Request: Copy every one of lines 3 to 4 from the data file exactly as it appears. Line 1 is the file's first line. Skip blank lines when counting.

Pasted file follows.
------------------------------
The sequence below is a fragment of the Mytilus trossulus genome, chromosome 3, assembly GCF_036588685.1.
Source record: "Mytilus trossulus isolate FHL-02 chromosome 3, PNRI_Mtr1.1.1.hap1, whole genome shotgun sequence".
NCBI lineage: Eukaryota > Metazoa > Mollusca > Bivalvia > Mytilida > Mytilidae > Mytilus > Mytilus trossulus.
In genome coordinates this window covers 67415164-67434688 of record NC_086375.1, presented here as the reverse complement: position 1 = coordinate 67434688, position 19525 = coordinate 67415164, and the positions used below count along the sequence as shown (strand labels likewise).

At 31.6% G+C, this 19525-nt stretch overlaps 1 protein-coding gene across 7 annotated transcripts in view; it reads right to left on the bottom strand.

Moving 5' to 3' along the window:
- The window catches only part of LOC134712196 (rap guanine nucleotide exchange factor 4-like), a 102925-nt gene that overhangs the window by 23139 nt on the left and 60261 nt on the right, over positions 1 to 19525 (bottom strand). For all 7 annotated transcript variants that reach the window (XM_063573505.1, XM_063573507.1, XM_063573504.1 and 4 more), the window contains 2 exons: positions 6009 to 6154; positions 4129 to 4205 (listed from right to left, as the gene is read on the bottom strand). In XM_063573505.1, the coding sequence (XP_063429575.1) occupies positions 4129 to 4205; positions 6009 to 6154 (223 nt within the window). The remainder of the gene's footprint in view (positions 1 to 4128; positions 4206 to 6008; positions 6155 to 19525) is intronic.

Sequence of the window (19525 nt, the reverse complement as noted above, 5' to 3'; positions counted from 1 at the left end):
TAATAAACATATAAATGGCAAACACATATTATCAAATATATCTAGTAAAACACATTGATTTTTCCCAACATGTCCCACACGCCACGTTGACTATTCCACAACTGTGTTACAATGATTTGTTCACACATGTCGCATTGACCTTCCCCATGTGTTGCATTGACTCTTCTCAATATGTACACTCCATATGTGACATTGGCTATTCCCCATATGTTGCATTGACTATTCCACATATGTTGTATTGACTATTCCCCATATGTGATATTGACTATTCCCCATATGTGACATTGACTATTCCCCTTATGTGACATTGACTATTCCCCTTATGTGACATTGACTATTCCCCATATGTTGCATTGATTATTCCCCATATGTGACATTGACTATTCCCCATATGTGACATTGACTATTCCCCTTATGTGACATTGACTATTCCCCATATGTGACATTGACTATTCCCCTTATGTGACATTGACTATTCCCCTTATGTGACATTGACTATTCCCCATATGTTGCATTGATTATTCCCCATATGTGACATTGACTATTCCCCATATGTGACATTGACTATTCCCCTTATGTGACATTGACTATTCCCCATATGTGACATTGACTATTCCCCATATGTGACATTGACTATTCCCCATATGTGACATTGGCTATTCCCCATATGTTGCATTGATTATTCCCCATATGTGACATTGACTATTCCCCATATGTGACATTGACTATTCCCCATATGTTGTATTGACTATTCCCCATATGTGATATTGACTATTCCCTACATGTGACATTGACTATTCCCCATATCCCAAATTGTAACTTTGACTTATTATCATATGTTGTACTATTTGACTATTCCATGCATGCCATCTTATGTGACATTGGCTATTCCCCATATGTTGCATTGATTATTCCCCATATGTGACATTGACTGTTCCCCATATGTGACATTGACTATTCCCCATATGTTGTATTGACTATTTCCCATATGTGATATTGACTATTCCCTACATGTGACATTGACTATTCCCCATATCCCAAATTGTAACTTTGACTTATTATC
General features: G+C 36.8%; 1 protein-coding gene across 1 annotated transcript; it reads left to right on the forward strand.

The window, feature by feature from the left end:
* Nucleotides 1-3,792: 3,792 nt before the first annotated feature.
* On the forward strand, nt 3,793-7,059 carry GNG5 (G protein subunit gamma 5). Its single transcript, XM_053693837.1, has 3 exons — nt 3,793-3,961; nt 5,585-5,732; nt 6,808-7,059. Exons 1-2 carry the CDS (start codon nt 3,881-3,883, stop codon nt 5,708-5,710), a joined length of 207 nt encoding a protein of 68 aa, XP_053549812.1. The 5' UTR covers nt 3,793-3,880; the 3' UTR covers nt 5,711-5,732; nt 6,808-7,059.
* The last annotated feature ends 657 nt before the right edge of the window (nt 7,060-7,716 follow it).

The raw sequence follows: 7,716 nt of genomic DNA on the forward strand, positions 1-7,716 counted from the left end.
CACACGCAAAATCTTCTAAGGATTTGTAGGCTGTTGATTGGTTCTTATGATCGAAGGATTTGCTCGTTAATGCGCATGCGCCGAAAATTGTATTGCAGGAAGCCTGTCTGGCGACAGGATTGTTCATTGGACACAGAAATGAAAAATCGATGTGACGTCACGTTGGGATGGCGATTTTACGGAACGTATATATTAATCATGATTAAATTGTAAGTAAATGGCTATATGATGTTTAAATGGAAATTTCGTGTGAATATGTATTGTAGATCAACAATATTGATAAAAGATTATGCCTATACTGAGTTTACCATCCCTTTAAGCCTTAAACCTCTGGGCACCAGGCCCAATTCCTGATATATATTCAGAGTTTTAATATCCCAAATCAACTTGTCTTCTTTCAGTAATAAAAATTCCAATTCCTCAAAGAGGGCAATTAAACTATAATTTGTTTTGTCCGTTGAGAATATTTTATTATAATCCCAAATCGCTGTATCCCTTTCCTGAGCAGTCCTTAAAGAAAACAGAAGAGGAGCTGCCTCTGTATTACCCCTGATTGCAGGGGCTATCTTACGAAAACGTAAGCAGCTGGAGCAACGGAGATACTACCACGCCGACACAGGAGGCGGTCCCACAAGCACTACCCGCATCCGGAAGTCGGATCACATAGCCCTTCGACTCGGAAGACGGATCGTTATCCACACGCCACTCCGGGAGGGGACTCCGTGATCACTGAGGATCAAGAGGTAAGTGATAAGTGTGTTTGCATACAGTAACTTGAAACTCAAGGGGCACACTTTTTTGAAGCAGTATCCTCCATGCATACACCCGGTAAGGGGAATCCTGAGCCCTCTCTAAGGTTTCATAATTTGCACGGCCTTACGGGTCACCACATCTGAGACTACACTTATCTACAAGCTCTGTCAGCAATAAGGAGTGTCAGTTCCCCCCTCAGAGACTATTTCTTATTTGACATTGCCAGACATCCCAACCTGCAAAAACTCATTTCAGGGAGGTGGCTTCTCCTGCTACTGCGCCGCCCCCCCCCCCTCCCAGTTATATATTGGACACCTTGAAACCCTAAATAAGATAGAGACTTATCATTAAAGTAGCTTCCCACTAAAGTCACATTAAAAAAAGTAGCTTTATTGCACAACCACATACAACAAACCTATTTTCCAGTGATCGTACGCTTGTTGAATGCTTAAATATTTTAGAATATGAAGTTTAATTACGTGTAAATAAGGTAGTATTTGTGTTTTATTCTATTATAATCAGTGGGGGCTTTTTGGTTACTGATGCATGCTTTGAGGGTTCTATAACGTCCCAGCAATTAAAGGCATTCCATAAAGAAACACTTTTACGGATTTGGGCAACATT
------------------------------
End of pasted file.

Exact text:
NCBI lineage: Eukaryota > Metazoa > Mollusca > Bivalvia > Mytilida > Mytilidae > Mytilus > Mytilus trossulus.
In genome coordinates this window covers 67415164-67434688 of record NC_086375.1, presented here as the reverse complement: position 1 = coordinate 67434688, position 19525 = coordinate 67415164, and the positions used below count along the sequence as shown (strand labels likewise).